If you walk through the vegetable section in a wet market or hypermarket, you will find all kinds of vegetables in a variety of shapes and colours.
In one corner, you will find green leafy vegetables like spinach and lettuce, and in another, you will find cruciferous vegetables like cauliflower, broccoli and cabbage.
There are also root vegetables like carrots and turnips, as well as fruit vegetables like pumpkin, tomatoes, cucumbers and capsicum.
We are definitely spoiled for choices when it comes to veggies!
Vegetables have long been recognised as essential sources of nutrients to promote health. However, do you think you are eating enough vegetables?
According to the Malaysian Adult Nutrition Survey 2014, most Malaysian adults do not consume enough vegetables.
On average, an adult consumes 1.6 servings of vegetables daily, much lower than the recommended three servings daily.
Meanwhile, the 2017 National Health and Morbidity Survey’s Nutrition Survey found that 92.2% of Malaysian adolescents (Year 4 to Form 5) do not eat enough vegetables.
These numbers show that there is still a lack of awareness on the importance of sufficient consumption of vegetables in the daily diet.
Various studies have shown that regular and adequate consumption of vegetables play crucial roles in preventing various diet-related non-communicable diseases such as diabetes, cardiovascular diseases, hypertension, cancer and obesity.
Vegetables are high in fibre, which aid in digestion and maintain a healthy gut.
Their low caloric content is helpful in controlling calorie intake and weight gain.
They are also rich in micronutrients, such as vitamins, minerals and phytonutrients, which play major roles in various metabolic processes in our body.
For example, vitamin A in carrots, red capsicums and pumpkins, can keep eyes and skin healthy, while phytonutrients like lycopene and beta-carotene (from the red and orange colours in vegetables), are important antioxidants that may help improve the immune response and inhibit cancer growth.
Therefore, nurturing the habit of eating vegetables from young is vital.
This will ensure your child gets used to the taste of vegetables, starts loving to eat them, and subsequently, benefit from them.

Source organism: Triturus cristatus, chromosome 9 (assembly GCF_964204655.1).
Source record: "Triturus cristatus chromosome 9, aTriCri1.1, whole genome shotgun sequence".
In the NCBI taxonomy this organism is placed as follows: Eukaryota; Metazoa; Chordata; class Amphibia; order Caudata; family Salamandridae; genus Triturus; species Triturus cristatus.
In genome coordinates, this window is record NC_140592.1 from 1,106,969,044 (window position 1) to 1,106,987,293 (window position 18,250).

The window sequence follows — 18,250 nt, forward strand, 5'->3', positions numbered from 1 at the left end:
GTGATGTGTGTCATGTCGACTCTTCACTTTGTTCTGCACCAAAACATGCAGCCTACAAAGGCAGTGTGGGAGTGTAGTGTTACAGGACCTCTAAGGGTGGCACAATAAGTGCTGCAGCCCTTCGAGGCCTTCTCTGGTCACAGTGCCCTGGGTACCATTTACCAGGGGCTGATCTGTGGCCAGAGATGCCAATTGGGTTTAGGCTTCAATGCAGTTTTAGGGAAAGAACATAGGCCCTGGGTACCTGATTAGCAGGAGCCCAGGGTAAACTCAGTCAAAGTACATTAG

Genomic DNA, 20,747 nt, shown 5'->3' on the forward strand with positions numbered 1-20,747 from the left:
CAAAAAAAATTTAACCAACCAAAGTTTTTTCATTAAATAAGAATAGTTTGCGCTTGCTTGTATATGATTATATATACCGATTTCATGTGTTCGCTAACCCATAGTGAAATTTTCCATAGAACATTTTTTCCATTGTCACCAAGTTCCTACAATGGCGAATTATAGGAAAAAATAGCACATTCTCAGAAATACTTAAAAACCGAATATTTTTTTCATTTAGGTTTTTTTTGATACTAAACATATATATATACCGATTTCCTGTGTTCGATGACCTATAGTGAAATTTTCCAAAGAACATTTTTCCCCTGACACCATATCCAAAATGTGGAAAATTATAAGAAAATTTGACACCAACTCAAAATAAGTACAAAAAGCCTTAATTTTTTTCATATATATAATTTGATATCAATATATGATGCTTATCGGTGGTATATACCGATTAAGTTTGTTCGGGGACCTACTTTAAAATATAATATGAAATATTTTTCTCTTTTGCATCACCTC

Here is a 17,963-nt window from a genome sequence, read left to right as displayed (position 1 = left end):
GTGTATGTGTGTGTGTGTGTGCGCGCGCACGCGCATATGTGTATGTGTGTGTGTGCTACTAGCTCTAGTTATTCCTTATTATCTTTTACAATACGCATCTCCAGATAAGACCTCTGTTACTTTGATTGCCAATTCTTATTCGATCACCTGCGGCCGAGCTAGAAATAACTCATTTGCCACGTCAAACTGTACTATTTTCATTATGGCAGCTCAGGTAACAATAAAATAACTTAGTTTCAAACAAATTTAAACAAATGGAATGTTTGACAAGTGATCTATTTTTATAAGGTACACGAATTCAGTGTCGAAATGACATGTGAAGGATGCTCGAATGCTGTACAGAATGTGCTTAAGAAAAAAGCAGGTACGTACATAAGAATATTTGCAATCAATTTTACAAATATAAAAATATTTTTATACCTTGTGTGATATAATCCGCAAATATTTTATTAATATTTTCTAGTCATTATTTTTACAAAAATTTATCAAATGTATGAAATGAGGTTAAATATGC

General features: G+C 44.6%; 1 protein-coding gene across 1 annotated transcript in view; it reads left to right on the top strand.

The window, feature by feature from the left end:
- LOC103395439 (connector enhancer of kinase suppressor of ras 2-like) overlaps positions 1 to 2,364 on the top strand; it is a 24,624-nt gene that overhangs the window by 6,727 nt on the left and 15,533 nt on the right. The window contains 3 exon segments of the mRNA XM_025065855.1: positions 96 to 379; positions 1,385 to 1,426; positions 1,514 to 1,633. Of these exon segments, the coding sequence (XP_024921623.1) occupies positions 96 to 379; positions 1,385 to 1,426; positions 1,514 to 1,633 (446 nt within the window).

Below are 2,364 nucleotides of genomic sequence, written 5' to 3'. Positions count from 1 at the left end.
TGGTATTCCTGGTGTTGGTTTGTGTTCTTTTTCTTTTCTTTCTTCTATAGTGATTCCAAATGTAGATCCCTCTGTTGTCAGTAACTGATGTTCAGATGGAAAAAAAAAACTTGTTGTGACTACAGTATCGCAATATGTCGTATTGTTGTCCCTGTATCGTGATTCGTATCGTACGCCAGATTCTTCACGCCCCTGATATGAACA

To get enough essential nutrients from vegetables, the Malaysian Dietary Guidelines recommends at least three servings of vegetables daily.
We can achieve this by having at least one serving of vegetables at each main meal: breakfast, lunch and dinner.
Be sure to eat vegetables of different types and colours in order to obtain maximise your intake of the various nutrients.
However, as all parents know, it can sometimes be a challenge to get your child to eat vegetables.
Fret not! There are many ways to encourage your child to take up the habit.
All you need is a little extra effort, which will go a long way in ensuring that your child gets all the important nutrients from vegetables.
• Variety is tasty
Try out different varieties of vegetables to see if your child has any preferences.
Some children may like the crunchiness of carrots, cauliflower, broccoli and cucumbers, or the mushy texture of pumpkin, while some may prefer the sour taste of tomatoes.
As your child discovers different flavours and textures of vegetables, their palate will get used to how vegetables taste, and eventually, they will accept vegetables as part of their diet.
• Get your child involved
Bring your child to the market when shopping for groceries and let them pick any vegetables they like.
When cooking, you can let your child help you by washing, peeling or cutting vegetables, depending on what is appropriate to their age.
Your child will be more likely to try vegetables when they are involved in preparing the meal.
• Be creative and fun
Vegetables are a versatile ingredient. They can be cooked in many ways: stir-fried, steamed, boiled, roasted, made into soup or eaten raw.
They can also be cut in certain ways (e.g. by using animal-set cutter moulds) to make them into shapes that your child likes.
Try combining several vegetables with different colours, flavours, shapes and textures in your meal.
A right combination will result in a meal that is not only delicious, but also appealing to the eyes.
• Enhance the flavour
It is easier to entice kids into eating vegetables if you get the taste right.
You can use seasonings like spices, herbs and flavour enhancers such as white pepper, garlic, onion, lemongrass, thyme, parsley, vinegar and lemon, in your vegetable dishes.
Alternatively, you can also enhance a vegetable dish by adding some diced chicken, minced meat, or even ikan bilis, to stir-fried broccoli, cauliflower, lady’s fingers, long beans or other vegetables.
Use your creativity to improve taste of vegetables to get children to eat them!
Most of us are actually aware of all the benefits of vegetables. Nevertheless, our daily consumption of vegetables is still below recommended levels.
To address this issue, we need to start from the beginning, with our kids.
Use these tips to get your whole family, especially your kids, to eat more vegetables.
With a little effort and crafty cooking, getting your child to love vegetables is not an impossible mission.
Ng Kar Foo and Lee Zheng Yii are with the Malaysian Dietitians’ Association (MDA). This article is contributed by Nutrition Month Malaysia 2019, an annual community nutrition education initiative jointly organised by the Nutrition Society of Malaysia, MDA and the Malaysian Association for the Study of Obesity.
Note: This article is first published in Star2.